From warehouse to patient: mPharma’s approach to increasing the accessibility of medicines in Africa (Rising Africa)

Good news from the continent

Since 2013, the startup mPharma has been trying to build an infrastructure and a drug-monitoring system to connect patients, hospitals and pharmacies. The objective is to enable doctors to know the exact location and availability of medicines in real time, and patients to have better access to medicines.

mPharma is a prescription drug manager for providers and payers in Africa. They manage the drug inventory for providers and design drug benefits plan for payers. mPharma currently operates in three African countries (Nigeria, Ghana and Zambia), serving close to 20,000 patients each month across a network of over 70 hospitals and clinics in Lagos, Warri, Port Harcourt, Benin, Aba, Accra, Kumasi, Cape Coast, Lusaka and Ndola. mPharma aims to build the data intelligence and retail layer to support the future of African healthcare.

mPharma is building a more scalable version of CVS Health in Africa using the Airbnb model enabling mPharma to create a tightly coupled pharmacy monolith with leverage over pricing, distribution and reimbursements.

mPharma has developed supply-chain software that enables them to implement vendor managed inventory for independent healthcare providers in Africa. mPharma takes over inventory procurement of retail and hospital pharmacies while remotely running pharmacy operations using proprietary technology infrastructure. This entails using data generated through their software to forecast demand, and commanding lower pricing from suppliers (distributors and manufacturers) due to aggregated and predicted volumes across hospitals and retail pharmacies in their network.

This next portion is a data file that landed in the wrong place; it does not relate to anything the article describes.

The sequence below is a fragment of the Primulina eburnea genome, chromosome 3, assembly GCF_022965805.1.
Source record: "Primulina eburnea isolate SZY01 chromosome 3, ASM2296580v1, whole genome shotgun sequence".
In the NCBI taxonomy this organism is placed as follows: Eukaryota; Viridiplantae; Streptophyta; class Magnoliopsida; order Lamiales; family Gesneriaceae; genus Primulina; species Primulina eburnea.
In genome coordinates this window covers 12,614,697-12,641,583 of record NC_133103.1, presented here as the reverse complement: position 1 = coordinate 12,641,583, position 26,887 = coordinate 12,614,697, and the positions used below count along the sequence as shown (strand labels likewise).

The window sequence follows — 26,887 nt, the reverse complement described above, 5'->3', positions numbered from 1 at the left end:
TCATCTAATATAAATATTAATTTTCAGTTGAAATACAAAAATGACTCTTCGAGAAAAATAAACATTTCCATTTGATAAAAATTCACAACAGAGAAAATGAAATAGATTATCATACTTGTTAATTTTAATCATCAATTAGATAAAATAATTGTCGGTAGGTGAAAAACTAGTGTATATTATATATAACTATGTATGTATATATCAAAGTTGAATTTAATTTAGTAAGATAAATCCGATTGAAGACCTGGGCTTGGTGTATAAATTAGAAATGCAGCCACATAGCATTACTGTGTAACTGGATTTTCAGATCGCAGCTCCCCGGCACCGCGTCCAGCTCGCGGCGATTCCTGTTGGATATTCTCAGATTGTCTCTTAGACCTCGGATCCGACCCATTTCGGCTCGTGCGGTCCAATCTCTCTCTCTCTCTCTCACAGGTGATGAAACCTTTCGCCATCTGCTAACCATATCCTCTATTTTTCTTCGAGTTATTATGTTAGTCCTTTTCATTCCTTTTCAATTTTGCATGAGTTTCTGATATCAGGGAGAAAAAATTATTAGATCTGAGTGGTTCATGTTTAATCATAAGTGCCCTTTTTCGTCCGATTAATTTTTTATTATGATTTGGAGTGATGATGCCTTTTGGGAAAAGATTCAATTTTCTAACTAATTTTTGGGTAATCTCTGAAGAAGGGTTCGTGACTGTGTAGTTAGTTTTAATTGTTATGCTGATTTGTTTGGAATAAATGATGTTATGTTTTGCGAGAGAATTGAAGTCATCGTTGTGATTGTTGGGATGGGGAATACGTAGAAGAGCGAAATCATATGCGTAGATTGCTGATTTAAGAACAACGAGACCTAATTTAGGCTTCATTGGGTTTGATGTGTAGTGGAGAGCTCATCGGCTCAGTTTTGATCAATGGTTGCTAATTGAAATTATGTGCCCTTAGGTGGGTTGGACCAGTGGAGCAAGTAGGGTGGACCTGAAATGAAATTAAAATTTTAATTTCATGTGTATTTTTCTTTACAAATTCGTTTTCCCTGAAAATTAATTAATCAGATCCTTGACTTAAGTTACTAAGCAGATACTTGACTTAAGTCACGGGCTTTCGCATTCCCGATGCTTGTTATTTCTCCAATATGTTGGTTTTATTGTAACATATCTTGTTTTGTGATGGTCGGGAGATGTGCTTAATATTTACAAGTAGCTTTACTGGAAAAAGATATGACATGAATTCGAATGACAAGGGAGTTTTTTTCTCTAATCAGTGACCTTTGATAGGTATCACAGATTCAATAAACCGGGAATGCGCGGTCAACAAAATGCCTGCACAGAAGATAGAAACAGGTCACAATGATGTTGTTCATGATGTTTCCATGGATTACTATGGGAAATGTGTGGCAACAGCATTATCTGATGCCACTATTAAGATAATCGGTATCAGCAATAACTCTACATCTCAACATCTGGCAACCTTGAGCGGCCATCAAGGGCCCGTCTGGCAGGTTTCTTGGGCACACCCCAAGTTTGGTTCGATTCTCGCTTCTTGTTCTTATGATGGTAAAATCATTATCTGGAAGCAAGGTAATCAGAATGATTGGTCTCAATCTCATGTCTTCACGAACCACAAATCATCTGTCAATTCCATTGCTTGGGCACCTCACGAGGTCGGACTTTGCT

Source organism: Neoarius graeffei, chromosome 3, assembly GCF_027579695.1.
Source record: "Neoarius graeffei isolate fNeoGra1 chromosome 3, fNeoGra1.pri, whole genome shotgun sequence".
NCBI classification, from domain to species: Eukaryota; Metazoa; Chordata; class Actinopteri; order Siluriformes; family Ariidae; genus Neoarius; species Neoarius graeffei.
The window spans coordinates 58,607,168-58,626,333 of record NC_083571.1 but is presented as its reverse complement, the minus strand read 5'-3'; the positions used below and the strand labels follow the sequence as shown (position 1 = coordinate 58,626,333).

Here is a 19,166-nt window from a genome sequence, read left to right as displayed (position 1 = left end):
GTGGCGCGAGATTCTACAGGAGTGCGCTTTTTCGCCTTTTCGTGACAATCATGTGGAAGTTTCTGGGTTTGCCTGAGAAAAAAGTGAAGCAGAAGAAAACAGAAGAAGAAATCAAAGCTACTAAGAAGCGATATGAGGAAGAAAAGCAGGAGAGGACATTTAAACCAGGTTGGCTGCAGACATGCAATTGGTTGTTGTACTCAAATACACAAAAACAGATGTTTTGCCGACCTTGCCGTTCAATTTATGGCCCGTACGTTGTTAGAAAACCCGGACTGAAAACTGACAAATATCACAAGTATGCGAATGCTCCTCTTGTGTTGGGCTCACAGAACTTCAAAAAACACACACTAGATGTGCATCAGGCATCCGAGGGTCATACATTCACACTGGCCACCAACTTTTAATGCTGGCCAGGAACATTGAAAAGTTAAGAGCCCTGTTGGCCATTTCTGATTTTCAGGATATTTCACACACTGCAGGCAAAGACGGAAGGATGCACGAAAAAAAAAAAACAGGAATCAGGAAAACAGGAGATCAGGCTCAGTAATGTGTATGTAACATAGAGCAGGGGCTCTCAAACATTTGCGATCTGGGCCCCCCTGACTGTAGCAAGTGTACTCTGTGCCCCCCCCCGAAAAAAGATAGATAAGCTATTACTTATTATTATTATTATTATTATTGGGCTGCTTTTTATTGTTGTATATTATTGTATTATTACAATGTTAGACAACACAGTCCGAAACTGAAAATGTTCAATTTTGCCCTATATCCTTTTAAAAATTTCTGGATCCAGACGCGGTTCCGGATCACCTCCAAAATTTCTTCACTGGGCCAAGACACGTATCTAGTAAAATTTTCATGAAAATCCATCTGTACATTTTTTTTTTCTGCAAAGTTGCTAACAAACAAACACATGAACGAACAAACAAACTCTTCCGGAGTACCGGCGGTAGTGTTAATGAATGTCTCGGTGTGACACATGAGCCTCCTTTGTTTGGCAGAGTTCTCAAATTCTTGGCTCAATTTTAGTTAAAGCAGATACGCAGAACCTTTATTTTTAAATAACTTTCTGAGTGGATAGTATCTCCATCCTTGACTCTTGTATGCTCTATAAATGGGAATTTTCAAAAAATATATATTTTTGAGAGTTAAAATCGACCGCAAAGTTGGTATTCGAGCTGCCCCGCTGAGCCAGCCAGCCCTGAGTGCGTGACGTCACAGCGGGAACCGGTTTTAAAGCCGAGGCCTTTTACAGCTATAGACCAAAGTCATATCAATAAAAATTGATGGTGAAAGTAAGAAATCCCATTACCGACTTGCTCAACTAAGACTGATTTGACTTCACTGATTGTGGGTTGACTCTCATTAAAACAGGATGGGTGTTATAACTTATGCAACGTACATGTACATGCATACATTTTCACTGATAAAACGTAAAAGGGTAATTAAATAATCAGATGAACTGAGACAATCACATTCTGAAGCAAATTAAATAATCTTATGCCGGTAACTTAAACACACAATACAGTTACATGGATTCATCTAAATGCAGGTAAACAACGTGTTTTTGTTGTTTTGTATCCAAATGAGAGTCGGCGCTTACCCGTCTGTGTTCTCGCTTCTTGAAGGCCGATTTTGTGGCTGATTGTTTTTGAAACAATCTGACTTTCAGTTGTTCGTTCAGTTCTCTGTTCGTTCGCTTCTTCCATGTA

mPharma supplies drugs to all pharmacies on consignment. Thus, revenues are based on actual drug sales to patients, and not what is supplied to hospitals on a timed basis. This creates a disruptive business model for hospitals and pharmacies because it is different from the traditional “pay-for-supplies” model that distributors offer. This model improves working capital and cash flow for hospitals and pharmacies.

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